It was a warm July afternoon in 1998 as I was speeding on the A4 in a rented Mercedes E class. This was the ride of choice when traversing the country with my mates Miguel Ayala, Ronin and Glacius, also known as the Precision Crew. Our destination: Berlin, where we were booked to play at the prestigious WMF club. The Berlin collective Hard:Edged were hosting their Drum & Bass events every Friday at this state-of-the-art club at the Johannishof, a former guest house for the East German council before the wall came down. There was always a bit of rivalry in Drum & Bass circles between my homebase Frankfurt and Berlin, so the fact that the four of us were booked as a team to perform in Germany's unofficial nightlife capitol was as much a compliment as it was a challenge. Hard:Edged had reputation for tearing down the house, and while most of Drum & Bass events in mainland Europe required headliners from the motherland to draw a crowd, Hard:Edged could rely on their local talent to deliver the message. And they made sure that there were no misunderstandings: stacks of speakers, 360 degree projections, the whole nine yards.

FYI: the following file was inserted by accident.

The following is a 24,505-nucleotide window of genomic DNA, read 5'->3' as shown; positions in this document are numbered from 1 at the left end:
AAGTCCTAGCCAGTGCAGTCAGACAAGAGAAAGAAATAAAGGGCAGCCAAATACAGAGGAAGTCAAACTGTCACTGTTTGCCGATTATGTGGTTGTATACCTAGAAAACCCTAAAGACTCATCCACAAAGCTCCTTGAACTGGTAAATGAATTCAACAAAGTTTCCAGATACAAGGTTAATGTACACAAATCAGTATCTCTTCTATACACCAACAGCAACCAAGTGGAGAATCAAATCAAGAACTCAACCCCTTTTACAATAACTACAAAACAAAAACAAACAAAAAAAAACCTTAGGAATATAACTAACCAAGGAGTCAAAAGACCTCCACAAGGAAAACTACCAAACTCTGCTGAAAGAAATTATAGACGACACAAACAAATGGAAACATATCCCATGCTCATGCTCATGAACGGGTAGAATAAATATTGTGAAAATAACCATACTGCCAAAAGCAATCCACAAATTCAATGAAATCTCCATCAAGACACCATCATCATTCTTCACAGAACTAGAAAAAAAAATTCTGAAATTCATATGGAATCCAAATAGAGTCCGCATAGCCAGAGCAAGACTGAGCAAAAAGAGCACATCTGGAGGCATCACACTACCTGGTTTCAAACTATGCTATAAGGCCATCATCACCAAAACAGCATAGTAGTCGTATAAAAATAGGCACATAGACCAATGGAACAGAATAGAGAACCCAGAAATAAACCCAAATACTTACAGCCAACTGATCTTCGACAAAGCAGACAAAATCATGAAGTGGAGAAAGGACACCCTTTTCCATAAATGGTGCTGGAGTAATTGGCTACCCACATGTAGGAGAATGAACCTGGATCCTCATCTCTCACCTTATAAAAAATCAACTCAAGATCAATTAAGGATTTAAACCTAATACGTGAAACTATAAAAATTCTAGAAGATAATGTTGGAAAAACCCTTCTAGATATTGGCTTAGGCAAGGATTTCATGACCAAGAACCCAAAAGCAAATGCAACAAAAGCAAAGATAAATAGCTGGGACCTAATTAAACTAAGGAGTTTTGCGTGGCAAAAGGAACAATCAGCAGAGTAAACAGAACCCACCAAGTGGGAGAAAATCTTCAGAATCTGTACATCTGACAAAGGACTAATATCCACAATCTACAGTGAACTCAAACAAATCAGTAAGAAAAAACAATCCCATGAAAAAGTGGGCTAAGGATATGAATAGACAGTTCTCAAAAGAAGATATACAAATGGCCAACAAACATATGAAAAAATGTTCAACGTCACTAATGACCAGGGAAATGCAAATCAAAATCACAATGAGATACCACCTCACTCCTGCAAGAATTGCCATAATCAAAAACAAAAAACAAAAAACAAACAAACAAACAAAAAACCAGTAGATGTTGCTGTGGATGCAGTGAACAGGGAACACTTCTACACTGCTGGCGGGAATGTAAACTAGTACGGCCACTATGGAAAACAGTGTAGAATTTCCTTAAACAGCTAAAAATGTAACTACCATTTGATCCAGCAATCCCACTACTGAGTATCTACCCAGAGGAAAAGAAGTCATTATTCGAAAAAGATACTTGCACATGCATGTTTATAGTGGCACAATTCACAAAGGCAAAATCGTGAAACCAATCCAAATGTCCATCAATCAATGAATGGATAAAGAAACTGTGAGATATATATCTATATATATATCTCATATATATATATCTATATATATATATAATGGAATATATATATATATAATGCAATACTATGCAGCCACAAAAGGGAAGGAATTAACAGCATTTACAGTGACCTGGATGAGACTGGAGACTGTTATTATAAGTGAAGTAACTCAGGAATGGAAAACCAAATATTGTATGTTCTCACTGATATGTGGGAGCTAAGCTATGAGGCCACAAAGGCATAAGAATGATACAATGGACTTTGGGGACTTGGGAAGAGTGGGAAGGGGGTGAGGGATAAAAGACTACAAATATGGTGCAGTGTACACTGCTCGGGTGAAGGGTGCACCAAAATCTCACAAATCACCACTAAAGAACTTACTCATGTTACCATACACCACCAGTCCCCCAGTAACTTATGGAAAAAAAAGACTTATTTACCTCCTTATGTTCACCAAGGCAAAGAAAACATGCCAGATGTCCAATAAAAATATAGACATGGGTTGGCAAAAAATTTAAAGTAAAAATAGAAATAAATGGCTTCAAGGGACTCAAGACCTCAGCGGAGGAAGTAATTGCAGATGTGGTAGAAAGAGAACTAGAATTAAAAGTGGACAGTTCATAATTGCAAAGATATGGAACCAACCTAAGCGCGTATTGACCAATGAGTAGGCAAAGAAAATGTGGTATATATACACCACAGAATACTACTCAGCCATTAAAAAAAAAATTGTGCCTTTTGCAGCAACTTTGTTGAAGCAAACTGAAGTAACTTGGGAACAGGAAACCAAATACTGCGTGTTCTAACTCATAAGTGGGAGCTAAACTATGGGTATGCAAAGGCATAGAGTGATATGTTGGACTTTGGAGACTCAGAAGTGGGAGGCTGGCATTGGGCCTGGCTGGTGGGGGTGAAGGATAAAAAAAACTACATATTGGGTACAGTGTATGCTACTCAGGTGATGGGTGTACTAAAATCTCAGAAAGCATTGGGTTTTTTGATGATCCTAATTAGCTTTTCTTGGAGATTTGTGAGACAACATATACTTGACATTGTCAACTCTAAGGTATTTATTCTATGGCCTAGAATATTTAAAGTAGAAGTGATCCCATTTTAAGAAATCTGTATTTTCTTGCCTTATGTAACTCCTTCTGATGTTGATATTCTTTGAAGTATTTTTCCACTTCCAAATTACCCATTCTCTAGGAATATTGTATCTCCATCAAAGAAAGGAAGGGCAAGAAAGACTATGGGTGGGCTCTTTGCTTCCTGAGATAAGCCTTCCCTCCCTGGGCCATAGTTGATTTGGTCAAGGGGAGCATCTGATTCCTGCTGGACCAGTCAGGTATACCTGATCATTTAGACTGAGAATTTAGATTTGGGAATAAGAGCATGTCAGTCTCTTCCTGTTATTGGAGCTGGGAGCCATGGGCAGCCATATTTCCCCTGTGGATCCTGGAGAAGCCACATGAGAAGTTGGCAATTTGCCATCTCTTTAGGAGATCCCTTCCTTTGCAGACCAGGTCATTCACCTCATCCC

But Berlin's love affair with Drum&Bass started long before the WMF. The "Toaster" in Neue Schönhauser Strasse opened in 1994, and it was there that many were exposed to the latest UK whitelabels for the first time. However, Berlin was always a bit more sophisticated, and the crowd knew their tunes, had common sense when to call a rewind and looked at you in disdain if you clanged your mix. One thing that struck me as relevant was the infrastructure that Berlin offered for Jungle to thrive: in addition to a number of specialist record stores you had weekly shows on terrestrial radio stations Kiss FM and Fritz, and a Neumann VSM 66 dubplate cutting machine expertly manned by CGB-1 pulling double shifts before the weekend started.